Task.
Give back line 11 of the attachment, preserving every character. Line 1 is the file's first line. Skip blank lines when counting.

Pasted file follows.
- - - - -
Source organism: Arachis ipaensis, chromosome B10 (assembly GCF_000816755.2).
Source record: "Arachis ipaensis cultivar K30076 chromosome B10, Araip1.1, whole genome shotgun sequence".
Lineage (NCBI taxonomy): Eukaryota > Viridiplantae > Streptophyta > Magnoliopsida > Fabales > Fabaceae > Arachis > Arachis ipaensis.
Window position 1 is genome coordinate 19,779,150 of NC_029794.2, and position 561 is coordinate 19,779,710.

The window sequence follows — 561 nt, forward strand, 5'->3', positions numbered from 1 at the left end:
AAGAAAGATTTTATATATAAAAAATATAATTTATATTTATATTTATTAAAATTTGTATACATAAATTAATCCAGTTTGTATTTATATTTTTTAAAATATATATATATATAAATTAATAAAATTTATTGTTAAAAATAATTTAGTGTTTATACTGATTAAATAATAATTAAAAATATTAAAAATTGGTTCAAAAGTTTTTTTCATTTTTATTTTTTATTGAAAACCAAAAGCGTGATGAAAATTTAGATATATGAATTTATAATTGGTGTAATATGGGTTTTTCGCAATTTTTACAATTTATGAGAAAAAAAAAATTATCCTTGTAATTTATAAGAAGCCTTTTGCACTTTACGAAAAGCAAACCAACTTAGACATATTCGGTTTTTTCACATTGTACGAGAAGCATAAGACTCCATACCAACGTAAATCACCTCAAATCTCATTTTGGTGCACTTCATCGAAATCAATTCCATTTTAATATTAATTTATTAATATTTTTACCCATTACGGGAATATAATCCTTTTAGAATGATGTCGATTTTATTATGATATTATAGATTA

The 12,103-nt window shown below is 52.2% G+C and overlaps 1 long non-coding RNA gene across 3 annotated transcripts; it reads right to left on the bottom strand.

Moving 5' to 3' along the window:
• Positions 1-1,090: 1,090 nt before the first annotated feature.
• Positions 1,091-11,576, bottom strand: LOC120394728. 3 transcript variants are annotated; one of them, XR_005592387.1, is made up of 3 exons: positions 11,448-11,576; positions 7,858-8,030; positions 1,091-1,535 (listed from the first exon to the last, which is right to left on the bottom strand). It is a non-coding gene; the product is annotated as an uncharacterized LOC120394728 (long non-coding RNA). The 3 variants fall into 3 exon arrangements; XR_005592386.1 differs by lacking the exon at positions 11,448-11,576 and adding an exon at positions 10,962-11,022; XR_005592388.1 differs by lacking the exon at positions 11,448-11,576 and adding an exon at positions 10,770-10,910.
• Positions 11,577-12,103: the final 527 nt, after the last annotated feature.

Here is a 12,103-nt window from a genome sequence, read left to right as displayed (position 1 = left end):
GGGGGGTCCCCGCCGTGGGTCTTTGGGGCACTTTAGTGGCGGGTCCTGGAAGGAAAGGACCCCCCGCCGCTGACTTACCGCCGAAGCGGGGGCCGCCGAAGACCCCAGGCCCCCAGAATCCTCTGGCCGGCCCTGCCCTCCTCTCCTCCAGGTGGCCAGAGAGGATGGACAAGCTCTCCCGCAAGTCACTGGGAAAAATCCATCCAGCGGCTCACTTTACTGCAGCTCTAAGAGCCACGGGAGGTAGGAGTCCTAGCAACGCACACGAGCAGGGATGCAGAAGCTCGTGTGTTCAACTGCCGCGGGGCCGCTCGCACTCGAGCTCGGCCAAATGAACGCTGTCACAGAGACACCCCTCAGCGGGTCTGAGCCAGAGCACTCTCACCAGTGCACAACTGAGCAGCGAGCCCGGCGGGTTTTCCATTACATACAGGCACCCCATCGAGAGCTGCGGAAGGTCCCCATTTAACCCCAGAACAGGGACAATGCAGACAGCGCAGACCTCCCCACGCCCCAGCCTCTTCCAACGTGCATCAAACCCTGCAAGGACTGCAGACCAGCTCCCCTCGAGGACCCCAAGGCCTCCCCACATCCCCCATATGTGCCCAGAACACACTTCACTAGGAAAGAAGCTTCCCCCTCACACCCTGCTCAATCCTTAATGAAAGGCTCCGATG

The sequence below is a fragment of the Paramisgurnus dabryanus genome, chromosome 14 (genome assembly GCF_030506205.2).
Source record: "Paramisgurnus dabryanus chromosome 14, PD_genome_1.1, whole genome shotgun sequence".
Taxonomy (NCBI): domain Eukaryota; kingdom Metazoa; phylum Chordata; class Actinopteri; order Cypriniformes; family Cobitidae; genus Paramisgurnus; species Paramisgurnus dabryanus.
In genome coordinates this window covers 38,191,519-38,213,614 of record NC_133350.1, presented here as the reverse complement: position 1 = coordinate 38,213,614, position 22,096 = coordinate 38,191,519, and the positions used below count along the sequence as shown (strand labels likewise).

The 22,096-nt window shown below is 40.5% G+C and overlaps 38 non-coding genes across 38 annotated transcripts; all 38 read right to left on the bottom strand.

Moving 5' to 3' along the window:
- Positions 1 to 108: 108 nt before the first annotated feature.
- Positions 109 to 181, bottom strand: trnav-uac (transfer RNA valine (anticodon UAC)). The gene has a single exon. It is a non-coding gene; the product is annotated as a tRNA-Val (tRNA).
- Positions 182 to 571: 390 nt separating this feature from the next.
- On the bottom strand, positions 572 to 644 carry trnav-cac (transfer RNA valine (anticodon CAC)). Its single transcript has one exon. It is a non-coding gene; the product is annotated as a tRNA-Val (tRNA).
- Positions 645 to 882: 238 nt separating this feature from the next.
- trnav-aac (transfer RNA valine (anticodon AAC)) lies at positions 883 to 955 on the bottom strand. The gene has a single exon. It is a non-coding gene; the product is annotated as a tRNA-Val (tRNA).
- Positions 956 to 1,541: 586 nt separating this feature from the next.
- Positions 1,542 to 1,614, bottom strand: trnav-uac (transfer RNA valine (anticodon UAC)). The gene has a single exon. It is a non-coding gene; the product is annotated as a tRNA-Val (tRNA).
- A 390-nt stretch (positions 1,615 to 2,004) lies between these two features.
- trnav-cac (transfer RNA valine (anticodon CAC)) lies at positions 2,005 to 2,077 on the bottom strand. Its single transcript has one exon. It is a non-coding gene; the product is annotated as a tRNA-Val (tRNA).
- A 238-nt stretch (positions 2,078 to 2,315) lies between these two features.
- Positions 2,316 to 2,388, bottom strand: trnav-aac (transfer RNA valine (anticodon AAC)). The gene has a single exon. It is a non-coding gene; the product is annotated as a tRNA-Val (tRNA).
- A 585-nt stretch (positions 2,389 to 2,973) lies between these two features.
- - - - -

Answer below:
• Positions 11,577-12,103: the final 527 nt, after the last annotated feature.